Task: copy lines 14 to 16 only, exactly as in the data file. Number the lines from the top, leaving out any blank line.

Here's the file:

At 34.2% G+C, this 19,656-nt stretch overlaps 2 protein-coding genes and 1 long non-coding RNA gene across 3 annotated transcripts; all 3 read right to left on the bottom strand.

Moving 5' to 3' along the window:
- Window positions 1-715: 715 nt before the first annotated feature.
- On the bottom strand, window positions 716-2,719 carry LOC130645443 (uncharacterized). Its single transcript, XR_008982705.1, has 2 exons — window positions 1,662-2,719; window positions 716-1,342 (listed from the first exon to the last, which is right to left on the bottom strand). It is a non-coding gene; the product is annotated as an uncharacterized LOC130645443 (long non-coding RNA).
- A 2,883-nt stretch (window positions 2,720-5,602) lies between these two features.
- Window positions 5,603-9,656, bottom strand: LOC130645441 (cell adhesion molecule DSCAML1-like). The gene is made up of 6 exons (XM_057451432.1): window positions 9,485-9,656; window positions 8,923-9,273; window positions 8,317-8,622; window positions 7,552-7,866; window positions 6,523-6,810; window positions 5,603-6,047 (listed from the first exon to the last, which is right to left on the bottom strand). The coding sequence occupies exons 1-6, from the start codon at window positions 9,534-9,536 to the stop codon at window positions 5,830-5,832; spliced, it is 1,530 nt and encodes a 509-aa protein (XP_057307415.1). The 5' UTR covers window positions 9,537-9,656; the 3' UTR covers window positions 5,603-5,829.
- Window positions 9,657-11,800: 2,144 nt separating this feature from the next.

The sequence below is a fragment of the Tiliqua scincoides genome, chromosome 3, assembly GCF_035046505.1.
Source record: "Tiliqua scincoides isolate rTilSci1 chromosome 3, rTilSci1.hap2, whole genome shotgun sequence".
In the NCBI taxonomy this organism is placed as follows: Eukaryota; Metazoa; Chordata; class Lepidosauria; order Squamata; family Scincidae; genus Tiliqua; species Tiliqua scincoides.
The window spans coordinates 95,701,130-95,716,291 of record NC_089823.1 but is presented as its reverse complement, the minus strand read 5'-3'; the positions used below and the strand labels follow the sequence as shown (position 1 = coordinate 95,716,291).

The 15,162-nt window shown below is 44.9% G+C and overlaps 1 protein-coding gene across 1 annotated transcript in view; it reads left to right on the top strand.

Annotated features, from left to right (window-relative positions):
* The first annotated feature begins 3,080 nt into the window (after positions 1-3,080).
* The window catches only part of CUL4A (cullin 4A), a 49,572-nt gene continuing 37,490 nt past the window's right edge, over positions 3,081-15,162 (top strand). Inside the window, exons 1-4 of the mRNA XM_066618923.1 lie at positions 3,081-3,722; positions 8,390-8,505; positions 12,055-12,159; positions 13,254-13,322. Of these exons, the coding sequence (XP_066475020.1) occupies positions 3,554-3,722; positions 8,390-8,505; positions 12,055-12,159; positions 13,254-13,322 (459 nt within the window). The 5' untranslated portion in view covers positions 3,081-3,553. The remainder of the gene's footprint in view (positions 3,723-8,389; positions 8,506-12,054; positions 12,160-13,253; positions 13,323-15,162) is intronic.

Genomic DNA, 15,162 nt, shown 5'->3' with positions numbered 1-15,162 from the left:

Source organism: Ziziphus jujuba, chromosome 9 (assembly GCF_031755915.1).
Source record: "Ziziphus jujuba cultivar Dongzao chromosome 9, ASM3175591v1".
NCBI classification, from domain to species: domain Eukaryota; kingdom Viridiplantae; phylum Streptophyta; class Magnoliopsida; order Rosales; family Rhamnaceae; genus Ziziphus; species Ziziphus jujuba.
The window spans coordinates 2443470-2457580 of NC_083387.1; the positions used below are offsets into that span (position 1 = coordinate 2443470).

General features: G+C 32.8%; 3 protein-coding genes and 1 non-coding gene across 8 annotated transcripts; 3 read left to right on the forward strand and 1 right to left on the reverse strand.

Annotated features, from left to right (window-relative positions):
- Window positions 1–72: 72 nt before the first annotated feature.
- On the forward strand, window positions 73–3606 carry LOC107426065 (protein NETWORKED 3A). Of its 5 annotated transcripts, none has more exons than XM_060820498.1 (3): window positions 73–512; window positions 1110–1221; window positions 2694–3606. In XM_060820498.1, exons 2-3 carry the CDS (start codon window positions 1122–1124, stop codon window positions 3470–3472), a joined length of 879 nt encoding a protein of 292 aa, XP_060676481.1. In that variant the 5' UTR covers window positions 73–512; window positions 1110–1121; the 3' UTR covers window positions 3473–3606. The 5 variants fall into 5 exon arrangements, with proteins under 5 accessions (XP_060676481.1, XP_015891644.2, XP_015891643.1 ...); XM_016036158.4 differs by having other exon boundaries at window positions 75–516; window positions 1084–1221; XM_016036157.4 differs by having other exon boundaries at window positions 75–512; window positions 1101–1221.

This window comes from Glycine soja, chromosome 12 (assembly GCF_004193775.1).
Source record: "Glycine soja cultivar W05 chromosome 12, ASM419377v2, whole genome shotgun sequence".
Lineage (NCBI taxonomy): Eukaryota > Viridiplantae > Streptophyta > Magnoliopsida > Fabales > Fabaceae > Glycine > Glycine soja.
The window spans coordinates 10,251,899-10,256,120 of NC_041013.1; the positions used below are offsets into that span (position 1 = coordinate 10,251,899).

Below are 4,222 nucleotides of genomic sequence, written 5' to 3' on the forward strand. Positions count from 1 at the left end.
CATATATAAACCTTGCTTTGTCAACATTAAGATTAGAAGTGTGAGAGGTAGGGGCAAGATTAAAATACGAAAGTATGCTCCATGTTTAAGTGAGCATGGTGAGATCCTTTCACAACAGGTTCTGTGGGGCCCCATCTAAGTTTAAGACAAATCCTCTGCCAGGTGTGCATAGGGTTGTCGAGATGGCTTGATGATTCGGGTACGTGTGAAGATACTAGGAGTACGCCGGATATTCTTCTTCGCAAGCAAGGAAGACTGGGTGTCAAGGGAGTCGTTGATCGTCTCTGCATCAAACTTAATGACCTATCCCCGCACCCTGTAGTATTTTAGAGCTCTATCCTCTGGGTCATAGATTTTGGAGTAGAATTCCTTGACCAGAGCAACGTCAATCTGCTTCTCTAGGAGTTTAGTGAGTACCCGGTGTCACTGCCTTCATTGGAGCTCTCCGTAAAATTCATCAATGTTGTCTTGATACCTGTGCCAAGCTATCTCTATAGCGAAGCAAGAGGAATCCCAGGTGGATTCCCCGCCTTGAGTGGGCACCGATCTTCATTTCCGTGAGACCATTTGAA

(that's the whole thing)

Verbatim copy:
* The first annotated feature begins 3,080 nt into the window (after positions 1-3,080).
* The window catches only part of CUL4A (cullin 4A), a 49,572-nt gene continuing 37,490 nt past the window's right edge, over positions 3,081-15,162 (top strand). Inside the window, exons 1-4 of the mRNA XM_066618923.1 lie at positions 3,081-3,722; positions 8,390-8,505; positions 12,055-12,159; positions 13,254-13,322. Of these exons, the coding sequence (XP_066475020.1) occupies positions 3,554-3,722; positions 8,390-8,505; positions 12,055-12,159; positions 13,254-13,322 (459 nt within the window). The 5' untranslated portion in view covers positions 3,081-3,553. The remainder of the gene's footprint in view (positions 3,723-8,389; positions 8,506-12,054; positions 12,160-13,253; positions 13,323-15,162) is intronic.

Genomic DNA, 15,162 nt, shown 5'->3' with positions numbered 1-15,162 from the left: